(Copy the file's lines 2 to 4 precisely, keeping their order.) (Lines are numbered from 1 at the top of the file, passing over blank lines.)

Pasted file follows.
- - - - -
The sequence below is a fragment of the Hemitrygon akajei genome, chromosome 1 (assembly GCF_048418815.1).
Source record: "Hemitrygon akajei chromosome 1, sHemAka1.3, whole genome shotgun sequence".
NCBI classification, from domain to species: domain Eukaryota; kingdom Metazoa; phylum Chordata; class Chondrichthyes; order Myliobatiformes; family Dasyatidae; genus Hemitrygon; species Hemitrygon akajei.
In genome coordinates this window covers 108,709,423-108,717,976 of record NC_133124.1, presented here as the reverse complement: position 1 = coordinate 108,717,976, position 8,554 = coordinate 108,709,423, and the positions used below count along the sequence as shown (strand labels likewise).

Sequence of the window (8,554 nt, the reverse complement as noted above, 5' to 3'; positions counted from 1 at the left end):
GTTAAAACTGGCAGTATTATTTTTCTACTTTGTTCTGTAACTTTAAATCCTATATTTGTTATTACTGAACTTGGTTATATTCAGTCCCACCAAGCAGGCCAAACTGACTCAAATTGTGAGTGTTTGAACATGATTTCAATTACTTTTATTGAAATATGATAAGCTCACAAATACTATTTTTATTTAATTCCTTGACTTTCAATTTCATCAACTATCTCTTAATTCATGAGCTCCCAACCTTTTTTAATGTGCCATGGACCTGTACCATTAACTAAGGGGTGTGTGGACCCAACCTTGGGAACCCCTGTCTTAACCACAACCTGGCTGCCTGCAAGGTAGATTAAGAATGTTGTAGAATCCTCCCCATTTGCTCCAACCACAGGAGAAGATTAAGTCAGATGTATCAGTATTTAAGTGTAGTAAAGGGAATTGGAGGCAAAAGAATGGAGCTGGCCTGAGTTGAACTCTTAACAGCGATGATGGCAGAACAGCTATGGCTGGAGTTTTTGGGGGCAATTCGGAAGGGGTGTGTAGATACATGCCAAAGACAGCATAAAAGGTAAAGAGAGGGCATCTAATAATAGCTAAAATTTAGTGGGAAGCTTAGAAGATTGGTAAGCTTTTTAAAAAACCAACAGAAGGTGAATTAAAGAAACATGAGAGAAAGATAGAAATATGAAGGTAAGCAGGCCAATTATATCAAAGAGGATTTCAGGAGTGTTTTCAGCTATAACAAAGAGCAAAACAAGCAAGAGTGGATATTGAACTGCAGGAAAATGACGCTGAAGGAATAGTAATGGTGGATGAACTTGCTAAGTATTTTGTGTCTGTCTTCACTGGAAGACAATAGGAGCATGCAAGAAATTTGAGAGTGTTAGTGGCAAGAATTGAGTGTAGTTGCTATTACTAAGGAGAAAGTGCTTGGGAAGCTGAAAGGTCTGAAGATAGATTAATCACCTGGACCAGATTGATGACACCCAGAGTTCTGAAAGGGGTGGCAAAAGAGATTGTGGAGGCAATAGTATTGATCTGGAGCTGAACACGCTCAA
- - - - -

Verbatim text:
Source record: "Hemitrygon akajei chromosome 1, sHemAka1.3, whole genome shotgun sequence".
NCBI classification, from domain to species: domain Eukaryota; kingdom Metazoa; phylum Chordata; class Chondrichthyes; order Myliobatiformes; family Dasyatidae; genus Hemitrygon; species Hemitrygon akajei.
In genome coordinates this window covers 108,709,423-108,717,976 of record NC_133124.1, presented here as the reverse complement: position 1 = coordinate 108,717,976, position 8,554 = coordinate 108,709,423, and the positions used below count along the sequence as shown (strand labels likewise).